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US, Israel Behind Flame Malware 382

Posted by Soulskill
from the apparently-they-did-start-the-fire dept.
The Washington Post is reporting that the sophisticated 'Flame' malware was created by the United States and Israel in order to collect intelligence on Iranian computer networks. The intel was to be used in a cyber-sabotage campaign intended to slow Iran's development of nuclear weapons. This follows confirmation a few weeks ago that the U.S. and Israel were behind Stuxnet, which caused problems at Iran's nuclear facilities. From the article: "The emerging details about Flame provide new clues to what is thought to be the first sustained campaign of cyber-sabotage against an adversary of the United States. 'This is about preparing the battlefield for another type of covert action,' said one former high-ranking U.S. intelligence official, who added that Flame and Stuxnet were elements of a broader assault that continues today. 'Cyber-collection against the Iranian program is way further down the road than this.' ... The scale of the espionage and sabotage effort 'is proportionate to the problem that's trying to be resolved,' the former intelligence official said, referring to the Iranian nuclear program. Although Stuxnet and Flame infections can be countered, 'it doesn't mean that other tools aren't in play or performing effectively,' he said."
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US, Israel Behind Flame Malware

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  • by Gothmolly (148874) on Tuesday June 19, 2012 @09:05PM (#40379921)

    I mean seriously? Who else besides the Israelis a) hate Iran and b) have the technical chops to do it?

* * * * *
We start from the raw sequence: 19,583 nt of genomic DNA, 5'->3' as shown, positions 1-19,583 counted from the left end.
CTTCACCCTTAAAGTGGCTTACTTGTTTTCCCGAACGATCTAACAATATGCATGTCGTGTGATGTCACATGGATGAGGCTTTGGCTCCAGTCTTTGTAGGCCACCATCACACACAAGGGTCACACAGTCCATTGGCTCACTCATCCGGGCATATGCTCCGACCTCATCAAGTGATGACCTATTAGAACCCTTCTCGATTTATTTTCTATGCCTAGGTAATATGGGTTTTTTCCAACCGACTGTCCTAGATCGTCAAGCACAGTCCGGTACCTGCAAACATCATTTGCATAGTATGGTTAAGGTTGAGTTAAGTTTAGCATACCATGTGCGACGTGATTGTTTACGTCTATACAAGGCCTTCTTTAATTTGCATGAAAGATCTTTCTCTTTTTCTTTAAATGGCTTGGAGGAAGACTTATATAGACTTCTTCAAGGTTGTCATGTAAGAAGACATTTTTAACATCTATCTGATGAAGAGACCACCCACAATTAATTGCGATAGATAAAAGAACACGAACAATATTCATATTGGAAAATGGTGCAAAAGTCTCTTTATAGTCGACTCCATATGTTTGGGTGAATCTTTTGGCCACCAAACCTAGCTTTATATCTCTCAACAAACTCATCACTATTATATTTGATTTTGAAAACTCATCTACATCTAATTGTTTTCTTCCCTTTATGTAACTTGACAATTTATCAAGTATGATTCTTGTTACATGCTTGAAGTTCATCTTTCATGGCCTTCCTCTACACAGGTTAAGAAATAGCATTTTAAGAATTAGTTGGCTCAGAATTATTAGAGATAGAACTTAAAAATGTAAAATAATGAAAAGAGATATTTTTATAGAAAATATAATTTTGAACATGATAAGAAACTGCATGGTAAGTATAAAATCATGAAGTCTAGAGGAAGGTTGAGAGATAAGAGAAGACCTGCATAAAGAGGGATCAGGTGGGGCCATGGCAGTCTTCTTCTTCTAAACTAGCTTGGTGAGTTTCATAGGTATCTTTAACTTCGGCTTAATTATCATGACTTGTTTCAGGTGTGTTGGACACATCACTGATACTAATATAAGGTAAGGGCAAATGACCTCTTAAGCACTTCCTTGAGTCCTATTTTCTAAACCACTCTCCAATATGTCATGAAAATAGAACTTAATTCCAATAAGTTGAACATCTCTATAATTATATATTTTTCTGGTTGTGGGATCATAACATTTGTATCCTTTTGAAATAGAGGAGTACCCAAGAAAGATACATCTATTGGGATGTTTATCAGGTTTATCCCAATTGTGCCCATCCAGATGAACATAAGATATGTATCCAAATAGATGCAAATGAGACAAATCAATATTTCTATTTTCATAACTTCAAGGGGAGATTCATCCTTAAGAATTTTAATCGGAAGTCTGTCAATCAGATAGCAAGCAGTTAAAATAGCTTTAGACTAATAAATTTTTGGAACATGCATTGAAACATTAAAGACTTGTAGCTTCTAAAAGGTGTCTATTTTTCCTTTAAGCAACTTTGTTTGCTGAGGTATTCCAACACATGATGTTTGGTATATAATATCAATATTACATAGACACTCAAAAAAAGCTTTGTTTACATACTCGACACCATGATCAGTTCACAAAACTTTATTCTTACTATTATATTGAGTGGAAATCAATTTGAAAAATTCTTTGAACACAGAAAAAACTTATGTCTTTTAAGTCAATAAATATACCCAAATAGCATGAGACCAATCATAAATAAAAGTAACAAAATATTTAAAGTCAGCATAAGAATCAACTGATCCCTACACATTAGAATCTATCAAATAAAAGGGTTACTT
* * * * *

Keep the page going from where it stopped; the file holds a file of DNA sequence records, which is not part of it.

• by niftydude (1745144) on Tuesday June 19, 2012 @09:08PM (#40379941)
    it is an act of espionage and sabotage proportionate to the problem that is trying to be resolved.

    If you do it to us, it will be considered an act of war.
  • Double standards? (Score:4, Insightful)

    by Darkness404 (1287218) on Tuesday June 19, 2012 @09:15PM (#40379993)
    When the US uses "cyber-terrorism" its portrayed as a heroic action. If Iran does the same thing to the US, we'd use it as an excuse to start yet -another- costly, expensive, and needless war.

    Why does it seem like the past 15 years of politics have been "Wag the Dog" repeated over and over again?
  • by artor3 (1344997) on Tuesday June 19, 2012 @09:22PM (#40380041)

    You're referring to a previous story that you misinterpreted to mean that the US would consider cyberattacks to be an act of war. What that story actually said was that cyberattacks against certain key infrastructure might be considered an act of war if it were serious enough. Quoting:

    If a cyber attack produces the death, damage, destruction or high-level disruption that a traditional military attack would cause, then it would be a candidate for a "use of force" consideration, which could merit retaliation.

    That basically says that they won't rule out military force in certain extreme cases. Nor should they.

    And for Iran's part, if they'd like to consider Stuxnet to be an act of war, they can. Heck, they could consider Obama forgetting to say "bless you" after Ahmadinejad sneezes to be an act of war. That's the fun thing about the word "consider". But they won't, just as they didn't consider Israel's assassination of their nuclear scientists to be one.

    I'm sorry that international espionage isn't as cut and dry as you'd like it to be, but that's just how it is and has been for most of history. There were pretenses of chivalry in Europe (and likely other places) for a time, back when royalty was a good ole boys' club and the peasants would be the ones dying. We're past that now, and I for one am glad of it.

  • by Darkness404 (1287218) on Tuesday June 19, 2012 @09:26PM (#40380069)
    Yep, I just love it.

    Last November people said: I'm voting for Obama because he's anti-war and wants to see peace!

    2009 Peace Prize: goes to Obama

    for his extraordinary efforts to strengthen international diplomacy and cooperation between peoples

    2010: Let's bomb Pakistan with even more drones!

    2011: Let's bomb Libya!

    2012: Let's use "cyber-terrorism" against Iran!

  • by Hamsterdan (815291) on Tuesday June 19, 2012 @09:26PM (#40380071)